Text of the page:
Caterpillar Feeding Time
How to Feed Caterpillars
Caterpillars make great pets, especially for kids. The typical caterpillar can be about 2.3 inches (6 centimeters) in length before advancing to the cocoon stage, and later becoming a butterfly. Caterpillars are typically herbivores, and eat a lot to fuel the change to a butterfly. There are several steps you can take to make sure your pet caterpillars are adequately fed in advance of the metamorphosis.
Supplying Nurishing Food
Identify the plant the caterpillar was collected from.Take a photo or sample stem of the plant you collected the caterpillar(s) from. If you got the caterpillar(s) from a store, then make a note of what plants were in the original habitat. If you’re unsure, use a book on botany or ask a local garden shop or pet shop expert to help figure out what the plant was.
- Caterpillars have specific types of food plants related by species (there are at least 160,000 species of butterflies), and will only eat from that family of plants.
Clean the plants.Make sure the plants you select are thoroughly washed before you feed them to your caterpillars. Run them under water from a sink faucet, but don’t soak them so much they begin to wilt. Leave some droplets of water on the plants for the caterpillars to drink.
Put the plants in a glass of water.This is a good way to keep the plant supply fresh at least while the caterpillars are young. Set up a glass of clean water just tall enough to fit in the caterpillar’s habitat. It can be a cup or even a small vase. Put the plants into the water, stalk first, and let the leaves rest up and over the top. Leave paper towels under the cup and plant to absorb any moisture or droppings.
Lay the plants along the bottom of the tank.This is an alternative to the glass of water method, but plants placed in this manner can dry up and rot faster. Place the stalk and leaves bunched along the bottom of the habitat. Allow them to rest along the length of the tank without running up the sides. If length is an issue you can use a pair of scissors to cut the stalk shorter. Leave the leaves intact.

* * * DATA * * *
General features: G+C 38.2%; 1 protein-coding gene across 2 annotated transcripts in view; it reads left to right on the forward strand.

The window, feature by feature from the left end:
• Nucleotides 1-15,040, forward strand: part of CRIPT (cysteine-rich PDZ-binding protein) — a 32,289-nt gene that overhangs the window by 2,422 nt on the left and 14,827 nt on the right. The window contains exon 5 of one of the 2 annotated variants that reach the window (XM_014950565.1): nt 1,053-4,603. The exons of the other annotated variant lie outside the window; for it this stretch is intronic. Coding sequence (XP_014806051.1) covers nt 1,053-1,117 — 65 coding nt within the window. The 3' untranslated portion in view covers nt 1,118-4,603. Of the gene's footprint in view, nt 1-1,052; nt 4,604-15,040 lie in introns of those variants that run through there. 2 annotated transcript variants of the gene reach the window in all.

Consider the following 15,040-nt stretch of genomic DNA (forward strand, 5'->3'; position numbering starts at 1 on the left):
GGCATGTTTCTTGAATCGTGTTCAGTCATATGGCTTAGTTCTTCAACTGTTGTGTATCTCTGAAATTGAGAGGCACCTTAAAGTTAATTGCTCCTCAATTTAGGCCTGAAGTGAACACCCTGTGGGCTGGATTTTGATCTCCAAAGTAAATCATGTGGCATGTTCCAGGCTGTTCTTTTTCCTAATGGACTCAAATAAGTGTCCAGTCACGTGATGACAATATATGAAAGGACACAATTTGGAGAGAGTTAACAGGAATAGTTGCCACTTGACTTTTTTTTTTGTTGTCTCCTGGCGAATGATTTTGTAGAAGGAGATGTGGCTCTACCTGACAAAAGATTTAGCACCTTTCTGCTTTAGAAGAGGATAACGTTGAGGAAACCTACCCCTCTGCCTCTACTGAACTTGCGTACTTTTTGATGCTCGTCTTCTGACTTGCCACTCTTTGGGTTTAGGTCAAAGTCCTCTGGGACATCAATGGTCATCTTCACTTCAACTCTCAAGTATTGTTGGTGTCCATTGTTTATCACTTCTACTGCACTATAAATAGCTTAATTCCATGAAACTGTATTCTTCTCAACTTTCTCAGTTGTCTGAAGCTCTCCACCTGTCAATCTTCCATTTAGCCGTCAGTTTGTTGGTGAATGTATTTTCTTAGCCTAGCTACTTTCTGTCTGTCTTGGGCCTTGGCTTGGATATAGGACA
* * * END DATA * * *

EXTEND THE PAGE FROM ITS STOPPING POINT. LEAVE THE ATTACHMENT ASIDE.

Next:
Replacing Old Food
Replace used food.As soon as you notice the leaves in the glass or on the bottom of the tank wilting, or see them eaten up, replace them. What you replace the food with depends on the species of caterpillar you have. Some allow a more varied diet within the family of plants. If this is the case you should put in one of the other types. If the caterpillar does not eat it, then put the first type back in.
- Remember to wash the plants each time you replace them.
Change to other food plants.Only use this method if the species of caterpillar you have can eat multiple types of food plants within a plant family. Go to a local plant nursery and collect supply of the other plants in the family. Make sure you get intact leaves. Also make sure the plants are not treated with pesticides. Place only one of the varieties into the cup or tank bottom at a time. Watch if your caterpillar is eating the leaves. If not, then you should swap out to another variety.
- An example of plants in the same family would be leaves from apple, cherry, and plum trees. All come from the family “rosaceae.”
Put a variety of plants in the tank.This is a method to consider for multi-plant eating species only. You can leave a stalk of the original plant the caterpillar(s) came from in the glass or cage bottom. Add other food plants from the species-appropriate family of plants into the glass or tank bottom. Examine the leaves as you do this to make sure none are damaged or wilted before you put them in. If you notice the caterpillars ignoring one particular variety of plant, then you should remove it and not attempt to give it again.
- An example of a multi-plant eating species is the viceroy butterfly. The caterpillar can eat leaves from the willow, poplar, aspen, apple, cherry, and plum trees.
- Wash the plants before introducing them.
QuestionWhat if the caterpillar I found wasn't on a plant? What do I feed it?Community AnswerFind out what your caterpillar likes to eat to by trying to find out what kind of caterpillar you have. When you know the species, you can Google what that species likes to eat. If this doesn't work, try taking small bits of leaves from various plants in your yard and putting them in with your caterpillar. Check on your caterpillar regularly and when you see some bites taken out of a leaf, you know that's the type of plant you should keep giving it.Thanks!
- Keep the type of plant you feed the caterpillar consistent as you replace it.
- Caterpillars grow through molting, so expect to see bits of old skin.
- Caterpillars get water from the plants they eat.
- Caterpillars will turn to cannibalism if not given enough plant material to eat. Caterpillars will also kill and eat other species such as a moth, or another variety of butterfly.
Video: raising caterpillars
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